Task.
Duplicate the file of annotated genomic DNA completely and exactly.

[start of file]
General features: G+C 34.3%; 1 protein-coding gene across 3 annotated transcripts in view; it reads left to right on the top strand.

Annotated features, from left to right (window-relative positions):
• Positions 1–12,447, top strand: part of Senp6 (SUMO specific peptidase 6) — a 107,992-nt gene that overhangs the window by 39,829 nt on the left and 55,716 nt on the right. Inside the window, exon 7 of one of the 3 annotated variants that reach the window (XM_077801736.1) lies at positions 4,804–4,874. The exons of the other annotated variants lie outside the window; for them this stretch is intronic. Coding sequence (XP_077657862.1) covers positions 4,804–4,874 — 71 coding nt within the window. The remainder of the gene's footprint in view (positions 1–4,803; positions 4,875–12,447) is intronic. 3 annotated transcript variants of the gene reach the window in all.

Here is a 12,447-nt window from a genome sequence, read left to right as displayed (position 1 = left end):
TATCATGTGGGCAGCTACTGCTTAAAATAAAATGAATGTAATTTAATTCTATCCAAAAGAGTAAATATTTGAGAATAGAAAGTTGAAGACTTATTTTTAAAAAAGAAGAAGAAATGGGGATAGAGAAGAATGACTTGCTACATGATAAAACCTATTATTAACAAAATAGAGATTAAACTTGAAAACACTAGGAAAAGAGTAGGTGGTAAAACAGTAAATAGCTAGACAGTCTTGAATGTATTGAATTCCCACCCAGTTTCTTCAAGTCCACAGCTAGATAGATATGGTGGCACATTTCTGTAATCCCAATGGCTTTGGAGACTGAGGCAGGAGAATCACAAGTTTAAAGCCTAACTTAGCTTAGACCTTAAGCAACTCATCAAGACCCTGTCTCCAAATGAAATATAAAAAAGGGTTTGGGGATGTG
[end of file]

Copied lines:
General features: G+C 34.3%; 1 protein-coding gene across 3 annotated transcripts in view; it reads left to right on the top strand.

Annotated features, from left to right (window-relative positions):
• Positions 1–12,447, top strand: part of Senp6 (SUMO specific peptidase 6) — a 107,992-nt gene that overhangs the window by 39,829 nt on the left and 55,716 nt on the right. Inside the window, exon 7 of one of the 3 annotated variants that reach the window (XM_077801736.1) lies at positions 4,804–4,874. The exons of the other annotated variants lie outside the window; for them this stretch is intronic. Coding sequence (XP_077657862.1) covers positions 4,804–4,874 — 71 coding nt within the window. The remainder of the gene's footprint in view (positions 1–4,803; positions 4,875–12,447) is intronic. 3 annotated transcript variants of the gene reach the window in all.

Here is a 12,447-nt window from a genome sequence, read left to right as displayed (position 1 = left end):
TATCATGTGGGCAGCTACTGCTTAAAATAAAATGAATGTAATTTAATTCTATCCAAAAGAGTAAATATTTGAGAATAGAAAGTTGAAGACTTATTTTTAAAAAAGAAGAAGAAATGGGGATAGAGAAGAATGACTTGCTACATGATAAAACCTATTATTAACAAAATAGAGATTAAACTTGAAAACACTAGGAAAAGAGTAGGTGGTAAAACAGTAAATAGCTAGACAGTCTTGAATGTATTGAATTCCCACCCAGTTTCTTCAAGTCCACAGCTAGATAGATATGGTGGCACATTTCTGTAATCCCAATGGCTTTGGAGACTGAGGCAGGAGAATCACAAGTTTAAAGCCTAACTTAGCTTAGACCTTAAGCAACTCATCAAGACCCTGTCTCCAAATGAAATATAAAAAAGGGTTTGGGGATGTG